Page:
“Boyhood” is admired by film critics, and that may at least guarantee it a Best Picture nomination at the Oscars – will it also receive the big prize?
The movie “Boyhood" follows a boy (Ellar Coltrane) and his family (his parents are portrayed by “The Purge” actor Ethan Hawke and Patricia Arquette of “Boardwalk Empire”) to adulthood. The film, directed by Richard Linklater, was filmed over 12 years, following Coltrane’s character Mason from the age of 6 to 18.
“Boyhood” has received the Best Picture prize from the New York Film Critics Circle and the Los Angeles Film Critics Association, both seen as possible previews of what movies will receive Best Picture nods at the Oscars. Their choices, however, especially those by the LAFCA, don’t always match up with the eventual Academy Award Best Picture. Last year the NYFCC chose the 2013 film “American Hustle” as Best Picture (“12 Years a Slave” would eventually win), though the NYFCC Best Picture has lined up with the Oscar Best Picture other years, as when it selected 2011’s “The Artist,” 2009’s “The Hurt Locker,” and 2007’s “No Country for Old Men.” The LAFCA’s Best Picture hasn’t lined up with the Oscars’ movie of the year since 2009, when it also selected “Locker.” However, all of the NYFCC's Best Pictures since 2007 have at least received a nomination for Best Picture at the Oscars and the LAFCA's selections have received nods for the past 10 years, so, if history is any indication, the odds are strong that "Boyhood" will be on the list when Best Picture Oscar nominees are announced.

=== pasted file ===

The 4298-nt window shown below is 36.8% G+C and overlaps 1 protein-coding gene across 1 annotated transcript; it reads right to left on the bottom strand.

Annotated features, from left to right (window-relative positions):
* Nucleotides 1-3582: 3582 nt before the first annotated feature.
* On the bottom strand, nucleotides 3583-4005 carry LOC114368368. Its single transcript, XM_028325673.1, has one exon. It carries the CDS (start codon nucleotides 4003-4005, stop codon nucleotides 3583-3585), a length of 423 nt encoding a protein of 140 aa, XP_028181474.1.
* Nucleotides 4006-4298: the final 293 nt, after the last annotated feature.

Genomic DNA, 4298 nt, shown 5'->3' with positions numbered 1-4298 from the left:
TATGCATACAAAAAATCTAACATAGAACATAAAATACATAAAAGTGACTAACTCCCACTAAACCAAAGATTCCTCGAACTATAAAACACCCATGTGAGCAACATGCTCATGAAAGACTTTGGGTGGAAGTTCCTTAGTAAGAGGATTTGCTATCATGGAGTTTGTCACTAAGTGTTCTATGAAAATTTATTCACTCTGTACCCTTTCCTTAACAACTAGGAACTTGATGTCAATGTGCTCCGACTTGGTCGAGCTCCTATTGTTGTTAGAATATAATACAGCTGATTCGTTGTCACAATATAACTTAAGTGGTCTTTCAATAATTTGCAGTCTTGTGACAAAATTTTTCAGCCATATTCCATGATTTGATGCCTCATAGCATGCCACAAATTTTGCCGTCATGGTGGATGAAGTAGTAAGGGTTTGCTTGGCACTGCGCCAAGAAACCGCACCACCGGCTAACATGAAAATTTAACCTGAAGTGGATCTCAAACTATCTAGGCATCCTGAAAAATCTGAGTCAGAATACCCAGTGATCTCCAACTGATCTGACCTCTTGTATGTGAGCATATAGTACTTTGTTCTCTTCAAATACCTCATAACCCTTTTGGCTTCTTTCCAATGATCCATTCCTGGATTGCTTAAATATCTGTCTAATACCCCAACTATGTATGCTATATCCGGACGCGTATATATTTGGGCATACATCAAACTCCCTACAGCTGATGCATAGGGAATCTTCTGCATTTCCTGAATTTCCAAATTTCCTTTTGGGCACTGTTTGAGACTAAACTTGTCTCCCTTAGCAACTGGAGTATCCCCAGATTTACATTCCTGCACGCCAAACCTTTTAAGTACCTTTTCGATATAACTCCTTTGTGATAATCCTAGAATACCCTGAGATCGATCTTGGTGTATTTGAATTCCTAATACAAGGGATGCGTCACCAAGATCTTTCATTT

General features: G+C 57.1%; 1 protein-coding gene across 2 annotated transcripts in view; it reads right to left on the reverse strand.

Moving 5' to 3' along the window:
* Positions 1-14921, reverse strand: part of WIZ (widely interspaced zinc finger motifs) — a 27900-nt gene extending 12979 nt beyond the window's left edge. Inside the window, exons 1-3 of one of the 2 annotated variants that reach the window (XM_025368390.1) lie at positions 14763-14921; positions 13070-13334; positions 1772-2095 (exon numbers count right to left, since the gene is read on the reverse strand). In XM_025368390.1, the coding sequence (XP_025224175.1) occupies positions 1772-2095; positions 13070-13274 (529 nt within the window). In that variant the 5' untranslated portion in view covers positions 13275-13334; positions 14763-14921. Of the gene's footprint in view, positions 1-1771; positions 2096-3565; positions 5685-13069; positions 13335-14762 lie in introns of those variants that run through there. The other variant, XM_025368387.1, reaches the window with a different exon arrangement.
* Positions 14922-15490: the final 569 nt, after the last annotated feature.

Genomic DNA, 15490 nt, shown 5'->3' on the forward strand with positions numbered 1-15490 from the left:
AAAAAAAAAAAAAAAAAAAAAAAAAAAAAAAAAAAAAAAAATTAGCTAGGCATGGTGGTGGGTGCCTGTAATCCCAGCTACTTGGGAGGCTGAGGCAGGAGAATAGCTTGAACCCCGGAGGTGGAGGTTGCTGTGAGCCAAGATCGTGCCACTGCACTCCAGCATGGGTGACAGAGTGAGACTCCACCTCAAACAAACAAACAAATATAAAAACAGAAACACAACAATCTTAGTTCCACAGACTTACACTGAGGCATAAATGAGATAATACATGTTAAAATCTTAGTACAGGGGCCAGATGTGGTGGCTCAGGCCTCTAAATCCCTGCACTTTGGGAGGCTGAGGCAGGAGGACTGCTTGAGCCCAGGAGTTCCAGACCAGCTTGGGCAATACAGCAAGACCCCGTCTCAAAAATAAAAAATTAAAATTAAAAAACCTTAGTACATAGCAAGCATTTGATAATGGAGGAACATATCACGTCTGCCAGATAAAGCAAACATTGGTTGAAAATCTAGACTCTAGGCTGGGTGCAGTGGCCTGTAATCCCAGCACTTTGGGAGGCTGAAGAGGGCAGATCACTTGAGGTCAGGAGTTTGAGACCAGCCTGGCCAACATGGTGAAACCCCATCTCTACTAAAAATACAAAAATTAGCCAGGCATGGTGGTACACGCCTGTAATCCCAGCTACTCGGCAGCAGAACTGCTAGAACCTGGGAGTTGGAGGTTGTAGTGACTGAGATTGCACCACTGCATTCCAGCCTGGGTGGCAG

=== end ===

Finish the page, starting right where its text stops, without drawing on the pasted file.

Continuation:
And this does mean that “Boyhood” is still part of the awards season conversation – not always a given when a movie is released in July. The LAFCA selected Wes Anderson’s film “The Grand Budapest Hotel” as its runner-up for Best Picture, which may also provide the movie a boost. “Budapest” was released in March. By contrast, many awards season hopefuls, such as “Unbroken,” “Into the Woods,” “Big Eyes,” “Selma,” and “American Sniper,” have yet to hit theaters.
Monitor film critic Peter Rainer awarded “Boyhood” an A grade and wrote of the film and its director Linklater, “I have long maintained that Richard Linklater is the most gifted and audacious director of his generation. His new movie, ‘Boyhood’… is a stunning reconfirmation.”